When you pay your ghostwriter, you have a contract that states what the circumstances are. You can pay for the ability to publish their product under a different name. You can pay them to sign away their authorship rights; you can pay them to sign away their future rights to royalties; you can pay them to not use the pseudonym on their own. They agree to that, in exchange for $x.
So, for example, there is no Carolyn Keene. Edward Stratemeyer, the publisher, sketched out the characters and the plots, and handed it off to Mildred A. Wirt for 23 of the first 30 Nancy Drew books, to actually do the hard work of putting it all together. Plenty of other ghostwriters have written under the Carolyn Keene pen name— but it’s all a secret.
Stratemeyer did the same thing with the Dana Girls series, also under the Carolyn Keene pen name. Leslie McFarlane did the first four books. Mildred Wirt wrote 5-16. Stratemeyer’s daughter, Harriet, did a lot of the rest of the series, but other ghostwriters contributed as well.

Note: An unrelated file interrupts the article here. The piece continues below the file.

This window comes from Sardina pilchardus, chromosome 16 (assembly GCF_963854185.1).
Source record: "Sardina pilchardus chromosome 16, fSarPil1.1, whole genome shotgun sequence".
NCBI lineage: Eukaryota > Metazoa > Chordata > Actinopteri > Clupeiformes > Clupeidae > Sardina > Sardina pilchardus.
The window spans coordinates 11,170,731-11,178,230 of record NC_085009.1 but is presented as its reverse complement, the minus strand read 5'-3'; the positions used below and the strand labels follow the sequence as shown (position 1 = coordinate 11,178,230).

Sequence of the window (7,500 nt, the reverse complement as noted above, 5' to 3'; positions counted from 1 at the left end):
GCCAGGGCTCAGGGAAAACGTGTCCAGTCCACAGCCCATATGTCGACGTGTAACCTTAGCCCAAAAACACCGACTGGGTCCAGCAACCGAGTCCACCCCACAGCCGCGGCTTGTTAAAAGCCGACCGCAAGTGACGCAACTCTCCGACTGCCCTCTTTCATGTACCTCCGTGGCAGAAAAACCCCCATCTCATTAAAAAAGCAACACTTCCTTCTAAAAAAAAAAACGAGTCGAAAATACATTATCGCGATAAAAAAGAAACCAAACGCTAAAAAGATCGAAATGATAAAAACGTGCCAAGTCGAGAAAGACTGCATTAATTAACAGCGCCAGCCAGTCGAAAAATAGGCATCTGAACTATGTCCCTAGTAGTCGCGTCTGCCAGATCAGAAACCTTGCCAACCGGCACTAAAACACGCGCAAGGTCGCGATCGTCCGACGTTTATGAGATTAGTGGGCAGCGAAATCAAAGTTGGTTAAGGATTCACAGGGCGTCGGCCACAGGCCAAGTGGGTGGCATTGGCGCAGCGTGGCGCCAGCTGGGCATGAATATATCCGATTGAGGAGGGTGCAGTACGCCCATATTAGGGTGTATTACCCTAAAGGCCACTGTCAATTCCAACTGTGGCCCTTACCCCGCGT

Stratemeyer did the same thing with the Hardy Boys series, under the Franklin W. Dixon pen name. Leslie McFarlane wrote 19 of the first 25 stories. There were about 7 other ghostwriters who worked on it over the next few decades.
Looking at more modern works, you have the Warriors series (about cats). It’s written by Erin Hunter-- but Erin Hunter is a collective pseudonym for several writers. Victoria Holmes writes the outlines; Kate Cary, Cherith Baldry, and Tui T Sutherland do the work of writing. Later on, when they started writing series about bears and dogs, they brought in Gillian Philip, Inbali Iserles, and Rosie Best. In that case, it was easier to use a collective pseudonym so that the series would be shelved together in a library under a single name, rather than all over the place.
So— if you feel a bit awkward about claiming someone’s work as your own, even if you’re paying them for it-- why not choose a pseudonym for your collaboration? You’d still pay them. But then you wouldn’t feel weird about giving the wrong impression.